Government scraps dedicated minister for disabled people | Politics News

The government has scrapped its dedicated minister for disabled people – after the previous holder of the office was moved to be legal migration minister.

Downing Street has defended its decision, saying that an existing minister will add the portfolio to their current workload.

Vicky Foxcroft, Labour’s shadow disabilities minister, said the move was “shocking”.

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“After 13 years of Tory austerity, pandemic and cost of living crisis, disabled people feel their voices aren’t being heard and represented in government. This confirms it,” she said.

Tom Pursglove held the role of Minister of State for Disabled People, Health and Work until last week, when he was moved to the Home Office following Robert Jenrick’s resignation over the Safety of Rwanda bill.

After Mr Jenrick’s departure, his immigration minister brief was split between Mr Pursglove – taking on legal migration – and Michael Tomlinson – the newly-minted minister for illegal migration.

Downing Street denied this was “downgrading” the disability role in favour of immigration.

“It’s not right. We will have a minister for disabled people who will lead on that important work,” the prime minister’s official spokesman said.

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Pressed on the lack of a minister focusing solely on people with disabilities, he said: “What you will continue to see is a government showing strong support for disabled people and for disabled issues.”

Earlier on Thursday, Conservative leader of the House of Commons Penny Mordaunt was asked about the matter.

Labour’s shadow leader in the House of Commons, Lucy Powell, said: “The prime minister’s emergency reshuffle has left us with no disabilities minister.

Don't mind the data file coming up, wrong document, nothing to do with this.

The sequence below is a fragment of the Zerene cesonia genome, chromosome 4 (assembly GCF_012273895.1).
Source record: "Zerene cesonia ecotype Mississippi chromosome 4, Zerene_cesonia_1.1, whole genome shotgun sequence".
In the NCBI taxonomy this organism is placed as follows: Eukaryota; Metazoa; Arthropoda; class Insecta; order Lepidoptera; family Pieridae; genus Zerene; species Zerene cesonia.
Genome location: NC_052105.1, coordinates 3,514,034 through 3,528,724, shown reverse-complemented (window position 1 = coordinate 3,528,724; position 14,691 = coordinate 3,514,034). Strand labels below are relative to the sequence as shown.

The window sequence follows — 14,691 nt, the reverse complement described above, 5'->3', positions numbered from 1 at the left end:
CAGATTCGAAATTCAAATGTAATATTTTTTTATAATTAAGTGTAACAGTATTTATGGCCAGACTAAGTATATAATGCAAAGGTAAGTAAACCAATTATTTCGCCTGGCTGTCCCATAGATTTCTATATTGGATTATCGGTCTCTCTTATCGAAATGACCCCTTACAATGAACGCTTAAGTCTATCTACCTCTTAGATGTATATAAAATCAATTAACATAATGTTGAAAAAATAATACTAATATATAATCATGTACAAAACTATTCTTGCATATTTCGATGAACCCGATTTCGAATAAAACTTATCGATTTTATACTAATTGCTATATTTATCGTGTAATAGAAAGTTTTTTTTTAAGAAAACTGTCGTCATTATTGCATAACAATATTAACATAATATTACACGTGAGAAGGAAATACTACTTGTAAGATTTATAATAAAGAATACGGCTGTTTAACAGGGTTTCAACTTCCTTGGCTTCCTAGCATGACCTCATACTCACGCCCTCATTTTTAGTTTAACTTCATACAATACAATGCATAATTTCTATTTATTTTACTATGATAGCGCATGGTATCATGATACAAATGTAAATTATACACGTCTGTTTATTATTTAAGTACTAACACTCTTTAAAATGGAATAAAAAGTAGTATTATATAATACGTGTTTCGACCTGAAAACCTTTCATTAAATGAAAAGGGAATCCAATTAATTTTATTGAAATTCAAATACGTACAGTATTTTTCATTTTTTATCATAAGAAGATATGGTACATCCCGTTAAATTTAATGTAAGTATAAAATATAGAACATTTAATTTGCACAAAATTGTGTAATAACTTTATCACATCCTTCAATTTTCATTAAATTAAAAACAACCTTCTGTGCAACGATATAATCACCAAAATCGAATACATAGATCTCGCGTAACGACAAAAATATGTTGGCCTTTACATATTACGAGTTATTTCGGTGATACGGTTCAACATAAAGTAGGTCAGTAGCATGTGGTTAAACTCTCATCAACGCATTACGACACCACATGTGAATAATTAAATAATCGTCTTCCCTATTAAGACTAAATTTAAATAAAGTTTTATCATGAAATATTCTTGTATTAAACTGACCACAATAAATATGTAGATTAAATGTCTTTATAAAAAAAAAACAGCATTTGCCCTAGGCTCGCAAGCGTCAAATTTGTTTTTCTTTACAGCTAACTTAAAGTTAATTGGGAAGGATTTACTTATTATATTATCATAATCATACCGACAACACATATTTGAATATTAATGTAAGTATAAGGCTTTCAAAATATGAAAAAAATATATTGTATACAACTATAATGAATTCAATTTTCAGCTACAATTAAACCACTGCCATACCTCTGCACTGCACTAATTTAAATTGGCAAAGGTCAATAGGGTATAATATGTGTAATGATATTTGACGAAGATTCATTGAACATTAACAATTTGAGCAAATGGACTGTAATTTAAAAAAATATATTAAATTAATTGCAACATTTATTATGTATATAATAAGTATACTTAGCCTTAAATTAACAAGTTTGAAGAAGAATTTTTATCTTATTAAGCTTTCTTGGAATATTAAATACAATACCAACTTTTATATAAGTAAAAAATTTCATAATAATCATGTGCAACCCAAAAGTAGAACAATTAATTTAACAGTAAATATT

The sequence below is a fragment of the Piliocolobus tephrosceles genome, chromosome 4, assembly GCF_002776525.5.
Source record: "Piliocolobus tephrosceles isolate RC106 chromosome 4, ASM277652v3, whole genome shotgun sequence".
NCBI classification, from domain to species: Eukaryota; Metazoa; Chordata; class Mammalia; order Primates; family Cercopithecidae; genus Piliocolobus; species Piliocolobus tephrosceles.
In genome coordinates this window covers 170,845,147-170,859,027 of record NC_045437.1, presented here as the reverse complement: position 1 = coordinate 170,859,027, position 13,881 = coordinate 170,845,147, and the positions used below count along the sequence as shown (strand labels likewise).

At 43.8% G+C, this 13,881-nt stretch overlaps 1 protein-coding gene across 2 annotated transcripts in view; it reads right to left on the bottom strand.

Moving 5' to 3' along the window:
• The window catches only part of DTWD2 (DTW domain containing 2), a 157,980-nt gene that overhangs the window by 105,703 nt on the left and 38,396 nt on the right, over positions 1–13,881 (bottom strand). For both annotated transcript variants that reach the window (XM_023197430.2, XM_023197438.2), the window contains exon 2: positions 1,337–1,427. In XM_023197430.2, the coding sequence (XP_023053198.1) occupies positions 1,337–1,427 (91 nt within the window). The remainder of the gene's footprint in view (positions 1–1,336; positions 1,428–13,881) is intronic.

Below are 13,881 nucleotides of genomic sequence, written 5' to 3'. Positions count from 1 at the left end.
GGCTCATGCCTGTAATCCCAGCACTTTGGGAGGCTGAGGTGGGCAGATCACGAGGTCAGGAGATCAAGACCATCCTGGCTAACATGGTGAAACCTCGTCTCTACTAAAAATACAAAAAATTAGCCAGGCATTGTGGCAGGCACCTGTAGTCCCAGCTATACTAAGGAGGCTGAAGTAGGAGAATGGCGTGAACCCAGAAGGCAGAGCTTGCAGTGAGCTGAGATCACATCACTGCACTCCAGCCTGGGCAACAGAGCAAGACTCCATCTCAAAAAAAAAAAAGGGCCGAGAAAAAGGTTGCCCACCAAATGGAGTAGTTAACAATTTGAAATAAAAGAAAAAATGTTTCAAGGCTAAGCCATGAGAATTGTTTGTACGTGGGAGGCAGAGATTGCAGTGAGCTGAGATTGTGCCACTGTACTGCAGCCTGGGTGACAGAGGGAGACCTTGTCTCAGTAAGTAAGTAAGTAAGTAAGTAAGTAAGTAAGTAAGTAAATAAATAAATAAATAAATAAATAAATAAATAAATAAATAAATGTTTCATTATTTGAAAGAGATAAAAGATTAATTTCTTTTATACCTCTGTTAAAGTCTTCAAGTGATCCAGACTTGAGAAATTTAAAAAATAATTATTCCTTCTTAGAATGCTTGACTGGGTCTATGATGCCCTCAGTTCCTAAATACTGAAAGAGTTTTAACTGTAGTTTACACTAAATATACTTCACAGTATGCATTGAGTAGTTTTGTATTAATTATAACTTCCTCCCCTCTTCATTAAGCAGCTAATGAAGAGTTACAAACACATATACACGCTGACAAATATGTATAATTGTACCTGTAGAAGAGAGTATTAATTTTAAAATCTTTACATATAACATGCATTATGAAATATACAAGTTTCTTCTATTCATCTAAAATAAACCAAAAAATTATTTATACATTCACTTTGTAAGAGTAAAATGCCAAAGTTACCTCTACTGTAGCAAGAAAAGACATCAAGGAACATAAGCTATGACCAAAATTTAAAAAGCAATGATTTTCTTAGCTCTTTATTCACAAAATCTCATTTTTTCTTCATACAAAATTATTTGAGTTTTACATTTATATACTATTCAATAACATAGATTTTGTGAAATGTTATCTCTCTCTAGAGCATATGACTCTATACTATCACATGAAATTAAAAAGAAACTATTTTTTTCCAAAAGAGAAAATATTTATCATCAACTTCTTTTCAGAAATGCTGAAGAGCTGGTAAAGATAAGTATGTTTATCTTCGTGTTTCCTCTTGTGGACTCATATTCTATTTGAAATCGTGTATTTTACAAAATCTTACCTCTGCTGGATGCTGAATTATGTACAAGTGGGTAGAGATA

“Given the women and equalities select committee’s damning report on the government’s disability strategy just last week, can the leader confirm that this position will be appointed before Christmas?”

Ms Mordaunt said: “She is right that the minister for disability is a very important point, and I’m sure that reshuffle announcement will be made imminently, but I would also just remind the House every Government department has a disability lead in place.”

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A minister or parliamentary under-secretary has held the role almost consistently since 1997.

Notable holders include Margaret Hodge, Maria Eagle, Esther McVey, Mark Harper, Penny Mordaunt, Chloe Smith, and Claire Coutinho.

Tim Nicholls, of the National Autistic Society, said: “This is a kick in the teeth for autistic people and disabled people, who are being sent a clear message that they are not prioritised by the government. We know how upsetting and frustrating this news will be for autistic people, disabled people and their families across the country.

“How can a government say it really cares about improving the lives of disabled people and the importance of that work, without a full-time minister?

“Scrapping the role of disability minister follows countless broken promises to ‘fix’ the social care system and reform mental health law. After decades of underfunding for vital support and services for disabled people, this role is needed now more than ever.”

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